That's all for now. Talk at you next time !

Wednesday, March 6, 2019

Our Work in Nouvelle Terrain

Woah, life's been busy since I've been gone. Hi everyone, my name's David and I'll be writing a few blog posts to update you on the goings-on here in Haiti :) Looks like the last post was about the volcano erupted in Guatemala and Linda (Or, as I call her, Mom) went there to help with the relief work. That was last June ! Sorry for the long wait between posts...I'll try to get the next one out sooner.

While Mom's busy with all her various projects, Dad's been chugging along with the rebuilding of the church in the village of Sonis, Nouvelle Terrain that was blown away during hurricane Matthew in late 2016. Nouvelle Terrain (which means, "New Land") is about a 3 hour hike from the nearest "road"...over a few mountains, down into a valley, and then up the side of another mountain. It's quite an adventurous hike for us...especially when you're carrying supplies. We've hiked in there for medical mission teams, for water safety education, and for building projects.

Hurricane Matthew was quite a while ago, you might say. How come it's taking so long to rebuild a church ? Well, we want to build something that will last and won't be blown away by another storm, it's difficult getting supplies to the village, but most importantly we want to encourage the community to help themselves. We don't want to build a church for them...we want to help the people of Sonis build their own church. So, the wood being used for the church are cut by a local wood farmer nearby, for example.

We've also had other projects going on in Nouevelle Terrain aside from the church building. We recently finished a 12-week long Midwife training with the help of a Haitian midwife as well as an American RN midwife. There's also a project going on to build a motorcycle pathway to the village. Dad bought shovels, pickaxes, and hoes to supply to Pastor Saint Pierre for this project. Finally, we have entered the "plannificating" (ie planning) stage of a new project to pump water up the mountainside using a special, homemade, water ram pump that Dad's built.

So, after two years of carrying supplies and plannificating this church building, the building process has started ! The foundation is finished and made of sturdy, rebar-reinforced concrete; the framing is also finished. We've got some pictures below to show you.

Great progress is being made and we're proud of the community, Pastor Saint Pierre, and all of you who've helped through prayers and financial support. Next up, we need to get a bunch of plywood wall sheeting and hike it up there. The sooner the better, otherwise the framing might get damaged by the mountainside winds.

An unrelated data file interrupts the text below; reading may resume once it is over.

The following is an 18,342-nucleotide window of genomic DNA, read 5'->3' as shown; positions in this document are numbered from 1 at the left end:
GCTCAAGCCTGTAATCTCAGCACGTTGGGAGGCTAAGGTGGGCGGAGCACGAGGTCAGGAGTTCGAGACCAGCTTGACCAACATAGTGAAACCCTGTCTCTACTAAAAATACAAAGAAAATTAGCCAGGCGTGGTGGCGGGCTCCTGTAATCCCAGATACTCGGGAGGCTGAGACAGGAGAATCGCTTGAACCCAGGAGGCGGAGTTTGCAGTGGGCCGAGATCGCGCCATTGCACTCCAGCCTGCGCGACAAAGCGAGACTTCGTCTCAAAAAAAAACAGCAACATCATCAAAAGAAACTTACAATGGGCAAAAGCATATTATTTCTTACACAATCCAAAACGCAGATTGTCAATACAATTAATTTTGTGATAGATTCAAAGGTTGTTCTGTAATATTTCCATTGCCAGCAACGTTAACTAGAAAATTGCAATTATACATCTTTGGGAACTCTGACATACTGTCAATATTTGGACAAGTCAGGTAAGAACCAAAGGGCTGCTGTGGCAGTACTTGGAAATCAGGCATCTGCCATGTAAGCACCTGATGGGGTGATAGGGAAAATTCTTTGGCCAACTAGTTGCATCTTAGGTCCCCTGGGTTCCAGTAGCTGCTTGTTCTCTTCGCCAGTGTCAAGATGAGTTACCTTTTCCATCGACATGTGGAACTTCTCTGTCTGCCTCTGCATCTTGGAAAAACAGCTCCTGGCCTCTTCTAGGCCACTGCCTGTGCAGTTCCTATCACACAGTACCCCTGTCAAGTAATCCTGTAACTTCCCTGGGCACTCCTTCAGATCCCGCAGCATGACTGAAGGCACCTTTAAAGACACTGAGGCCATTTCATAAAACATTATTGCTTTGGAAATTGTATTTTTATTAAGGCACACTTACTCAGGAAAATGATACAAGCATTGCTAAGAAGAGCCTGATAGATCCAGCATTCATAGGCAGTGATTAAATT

Please consider donating to help us with the work we're doing in Haiti. There are many projects we're involved in and many more we hope to undertake, but we can't do this alone. Thank you very much for all your support ! Tax deductible donations for this or any other project can be made at The Chance to Dream's website https://www.thechancetodream.com/donate

That's all for now. Talk at you next time !

Monday, June 4, 2018

Devastating Volcano in Guatemala


On Sunday morning, Volcan de Fuego in  Guatemala erupted 30 miles from Guatemala City, the capital of Guatemala. It's been devastating for the country with crops burned, people buried and or cut off from rescue parties, and lives lost (ABC News article covering the eruption).

The Chance to Dream has been working in Guatemala to promote education, provide medical services to remote areas, and also work with the volunteer Bomberos (firefighters) for trauma training/crisis care for many years. What's more, the area affected by the eruption is where The Chance to Dream works with many of the fire fighters, organizes medical clinics, and has various ongoing projects. Many friends are on the scene working on search and rescue. Please pray for their safety!

Linda is now en route to Guatemala (despite the recent closing of Guatemala City's international airport due to the dangers the volcanic ash presents to fliers). She will be assisting in the search and rescue organization and providing much needed crisis counseling to the survivors.